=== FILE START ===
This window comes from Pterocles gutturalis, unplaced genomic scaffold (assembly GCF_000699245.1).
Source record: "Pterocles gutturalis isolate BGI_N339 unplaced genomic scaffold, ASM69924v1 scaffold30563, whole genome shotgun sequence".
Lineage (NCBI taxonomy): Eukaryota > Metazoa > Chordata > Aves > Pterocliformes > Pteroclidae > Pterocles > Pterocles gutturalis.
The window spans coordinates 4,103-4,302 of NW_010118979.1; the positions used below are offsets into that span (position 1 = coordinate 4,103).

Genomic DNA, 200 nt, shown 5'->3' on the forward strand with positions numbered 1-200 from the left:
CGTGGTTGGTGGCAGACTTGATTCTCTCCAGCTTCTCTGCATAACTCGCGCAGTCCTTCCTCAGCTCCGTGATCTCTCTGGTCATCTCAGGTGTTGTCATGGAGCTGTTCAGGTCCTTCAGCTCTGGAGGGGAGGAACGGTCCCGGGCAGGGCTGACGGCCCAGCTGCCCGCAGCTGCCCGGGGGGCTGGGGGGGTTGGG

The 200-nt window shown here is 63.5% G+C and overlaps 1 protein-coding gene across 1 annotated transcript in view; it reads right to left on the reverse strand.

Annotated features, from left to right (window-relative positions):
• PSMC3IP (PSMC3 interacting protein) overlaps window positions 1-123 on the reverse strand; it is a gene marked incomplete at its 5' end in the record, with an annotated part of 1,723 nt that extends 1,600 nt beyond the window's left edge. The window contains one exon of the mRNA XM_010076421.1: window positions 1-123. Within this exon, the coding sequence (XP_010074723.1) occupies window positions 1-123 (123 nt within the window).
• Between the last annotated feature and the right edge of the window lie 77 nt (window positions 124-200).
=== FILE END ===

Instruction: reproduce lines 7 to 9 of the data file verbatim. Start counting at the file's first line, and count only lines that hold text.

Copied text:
The 200-nt window shown here is 63.5% G+C and overlaps 1 protein-coding gene across 1 annotated transcript in view; it reads right to left on the reverse strand.

Annotated features, from left to right (window-relative positions):
• PSMC3IP (PSMC3 interacting protein) overlaps window positions 1-123 on the reverse strand; it is a gene marked incomplete at its 5' end in the record, with an annotated part of 1,723 nt that extends 1,600 nt beyond the window's left edge. The window contains one exon of the mRNA XM_010076421.1: window positions 1-123. Within this exon, the coding sequence (XP_010074723.1) occupies window positions 1-123 (123 nt within the window).